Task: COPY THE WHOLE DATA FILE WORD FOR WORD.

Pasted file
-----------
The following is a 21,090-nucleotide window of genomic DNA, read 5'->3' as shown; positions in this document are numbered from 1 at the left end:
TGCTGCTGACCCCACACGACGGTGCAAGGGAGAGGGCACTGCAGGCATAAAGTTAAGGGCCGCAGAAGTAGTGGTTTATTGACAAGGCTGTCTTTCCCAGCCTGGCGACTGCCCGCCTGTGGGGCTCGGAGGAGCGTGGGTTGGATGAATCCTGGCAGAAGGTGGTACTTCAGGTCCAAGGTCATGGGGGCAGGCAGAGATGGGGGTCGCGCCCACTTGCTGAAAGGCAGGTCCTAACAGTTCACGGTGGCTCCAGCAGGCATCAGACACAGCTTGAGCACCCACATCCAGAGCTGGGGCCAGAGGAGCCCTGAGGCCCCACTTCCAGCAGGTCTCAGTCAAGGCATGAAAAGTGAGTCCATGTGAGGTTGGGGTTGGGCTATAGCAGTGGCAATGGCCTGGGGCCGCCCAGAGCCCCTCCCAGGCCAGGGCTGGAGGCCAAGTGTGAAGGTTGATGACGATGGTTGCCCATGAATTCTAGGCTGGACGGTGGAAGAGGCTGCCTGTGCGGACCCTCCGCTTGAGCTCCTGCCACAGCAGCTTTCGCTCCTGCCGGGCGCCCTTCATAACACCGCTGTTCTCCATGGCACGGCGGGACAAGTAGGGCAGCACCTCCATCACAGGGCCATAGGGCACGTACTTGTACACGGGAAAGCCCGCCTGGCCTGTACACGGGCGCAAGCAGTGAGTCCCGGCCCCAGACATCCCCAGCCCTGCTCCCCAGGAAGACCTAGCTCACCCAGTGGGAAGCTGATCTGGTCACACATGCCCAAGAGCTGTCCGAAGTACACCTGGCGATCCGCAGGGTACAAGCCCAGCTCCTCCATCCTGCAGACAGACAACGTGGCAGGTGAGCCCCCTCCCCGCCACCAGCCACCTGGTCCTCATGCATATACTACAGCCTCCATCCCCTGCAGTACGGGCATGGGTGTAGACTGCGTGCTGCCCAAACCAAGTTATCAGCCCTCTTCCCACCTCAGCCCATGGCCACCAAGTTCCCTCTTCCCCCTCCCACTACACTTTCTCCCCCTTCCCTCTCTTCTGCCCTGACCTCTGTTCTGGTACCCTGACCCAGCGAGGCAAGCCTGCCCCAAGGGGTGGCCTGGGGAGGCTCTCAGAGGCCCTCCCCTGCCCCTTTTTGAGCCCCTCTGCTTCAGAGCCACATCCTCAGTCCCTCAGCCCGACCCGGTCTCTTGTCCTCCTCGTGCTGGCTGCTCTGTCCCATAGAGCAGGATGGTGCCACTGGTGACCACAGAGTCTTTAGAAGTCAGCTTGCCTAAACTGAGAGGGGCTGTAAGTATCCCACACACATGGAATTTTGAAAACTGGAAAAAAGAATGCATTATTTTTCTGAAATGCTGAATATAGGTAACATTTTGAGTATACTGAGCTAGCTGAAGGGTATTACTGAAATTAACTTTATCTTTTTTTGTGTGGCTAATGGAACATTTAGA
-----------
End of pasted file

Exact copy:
The following is a 21,090-nucleotide window of genomic DNA, read 5'->3' as shown; positions in this document are numbered from 1 at the left end:
TGCTGCTGACCCCACACGACGGTGCAAGGGAGAGGGCACTGCAGGCATAAAGTTAAGGGCCGCAGAAGTAGTGGTTTATTGACAAGGCTGTCTTTCCCAGCCTGGCGACTGCCCGCCTGTGGGGCTCGGAGGAGCGTGGGTTGGATGAATCCTGGCAGAAGGTGGTACTTCAGGTCCAAGGTCATGGGGGCAGGCAGAGATGGGGGTCGCGCCCACTTGCTGAAAGGCAGGTCCTAACAGTTCACGGTGGCTCCAGCAGGCATCAGACACAGCTTGAGCACCCACATCCAGAGCTGGGGCCAGAGGAGCCCTGAGGCCCCACTTCCAGCAGGTCTCAGTCAAGGCATGAAAAGTGAGTCCATGTGAGGTTGGGGTTGGGCTATAGCAGTGGCAATGGCCTGGGGCCGCCCAGAGCCCCTCCCAGGCCAGGGCTGGAGGCCAAGTGTGAAGGTTGATGACGATGGTTGCCCATGAATTCTAGGCTGGACGGTGGAAGAGGCTGCCTGTGCGGACCCTCCGCTTGAGCTCCTGCCACAGCAGCTTTCGCTCCTGCCGGGCGCCCTTCATAACACCGCTGTTCTCCATGGCACGGCGGGACAAGTAGGGCAGCACCTCCATCACAGGGCCATAGGGCACGTACTTGTACACGGGAAAGCCCGCCTGGCCTGTACACGGGCGCAAGCAGTGAGTCCCGGCCCCAGACATCCCCAGCCCTGCTCCCCAGGAAGACCTAGCTCACCCAGTGGGAAGCTGATCTGGTCACACATGCCCAAGAGCTGTCCGAAGTACACCTGGCGATCCGCAGGGTACAAGCCCAGCTCCTCCATCCTGCAGACAGACAACGTGGCAGGTGAGCCCCCTCCCCGCCACCAGCCACCTGGTCCTCATGCATATACTACAGCCTCCATCCCCTGCAGTACGGGCATGGGTGTAGACTGCGTGCTGCCCAAACCAAGTTATCAGCCCTCTTCCCACCTCAGCCCATGGCCACCAAGTTCCCTCTTCCCCCTCCCACTACACTTTCTCCCCCTTCCCTCTCTTCTGCCCTGACCTCTGTTCTGGTACCCTGACCCAGCGAGGCAAGCCTGCCCCAAGGGGTGGCCTGGGGAGGCTCTCAGAGGCCCTCCCCTGCCCCTTTTTGAGCCCCTCTGCTTCAGAGCCACATCCTCAGTCCCTCAGCCCGACCCGGTCTCTTGTCCTCCTCGTGCTGGCTGCTCTGTCCCATAGAGCAGGATGGTGCCACTGGTGACCACAGAGTCTTTAGAAGTCAGCTTGCCTAAACTGAGAGGGGCTGTAAGTATCCCACACACATGGAATTTTGAAAACTGGAAAAAAGAATGCATTATTTTTCTGAAATGCTGAATATAGGTAACATTTTGAGTATACTGAGCTAGCTGAAGGGTATTACTGAAATTAACTTTATCTTTTTTTGTGTGGCTAATGGAACATTTAGA